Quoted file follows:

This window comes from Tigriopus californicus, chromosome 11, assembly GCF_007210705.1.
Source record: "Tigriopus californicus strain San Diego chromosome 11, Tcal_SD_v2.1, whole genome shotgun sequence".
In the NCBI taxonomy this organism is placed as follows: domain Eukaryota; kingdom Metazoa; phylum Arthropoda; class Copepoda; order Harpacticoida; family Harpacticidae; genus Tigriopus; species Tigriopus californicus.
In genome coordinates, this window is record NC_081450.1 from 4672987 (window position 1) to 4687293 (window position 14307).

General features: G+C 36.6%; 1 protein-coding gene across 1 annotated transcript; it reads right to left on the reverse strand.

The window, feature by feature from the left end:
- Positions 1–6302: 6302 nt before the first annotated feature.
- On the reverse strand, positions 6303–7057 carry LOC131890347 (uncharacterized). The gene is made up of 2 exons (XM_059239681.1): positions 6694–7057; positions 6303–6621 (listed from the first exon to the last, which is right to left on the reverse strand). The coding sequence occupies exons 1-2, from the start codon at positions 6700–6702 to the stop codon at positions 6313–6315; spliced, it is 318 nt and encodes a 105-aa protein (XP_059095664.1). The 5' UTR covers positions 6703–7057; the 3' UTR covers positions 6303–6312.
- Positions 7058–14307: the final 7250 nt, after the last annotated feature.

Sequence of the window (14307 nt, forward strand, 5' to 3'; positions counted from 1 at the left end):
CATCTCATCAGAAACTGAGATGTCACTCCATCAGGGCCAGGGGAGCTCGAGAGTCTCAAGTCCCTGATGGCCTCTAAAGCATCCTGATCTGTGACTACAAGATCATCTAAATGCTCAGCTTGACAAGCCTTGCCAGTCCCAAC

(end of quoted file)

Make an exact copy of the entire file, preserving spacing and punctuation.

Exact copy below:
This window comes from Tigriopus californicus, chromosome 11, assembly GCF_007210705.1.
Source record: "Tigriopus californicus strain San Diego chromosome 11, Tcal_SD_v2.1, whole genome shotgun sequence".
In the NCBI taxonomy this organism is placed as follows: domain Eukaryota; kingdom Metazoa; phylum Arthropoda; class Copepoda; order Harpacticoida; family Harpacticidae; genus Tigriopus; species Tigriopus californicus.
In genome coordinates, this window is record NC_081450.1 from 4672987 (window position 1) to 4687293 (window position 14307).

General features: G+C 36.6%; 1 protein-coding gene across 1 annotated transcript; it reads right to left on the reverse strand.

The window, feature by feature from the left end:
- Positions 1–6302: 6302 nt before the first annotated feature.
- On the reverse strand, positions 6303–7057 carry LOC131890347 (uncharacterized). The gene is made up of 2 exons (XM_059239681.1): positions 6694–7057; positions 6303–6621 (listed from the first exon to the last, which is right to left on the reverse strand). The coding sequence occupies exons 1-2, from the start codon at positions 6700–6702 to the stop codon at positions 6313–6315; spliced, it is 318 nt and encodes a 105-aa protein (XP_059095664.1). The 5' UTR covers positions 6703–7057; the 3' UTR covers positions 6303–6312.
- Positions 7058–14307: the final 7250 nt, after the last annotated feature.

Sequence of the window (14307 nt, forward strand, 5' to 3'; positions counted from 1 at the left end):
CATCTCATCAGAAACTGAGATGTCACTCCATCAGGGCCAGGGGAGCTCGAGAGTCTCAAGTCCCTGATGGCCTCTAAAGCATCCTGATCTGTGACTACAAGATCATCTAAATGCTCAGCTTGACAAGCCTTGCCAGTCCCAAC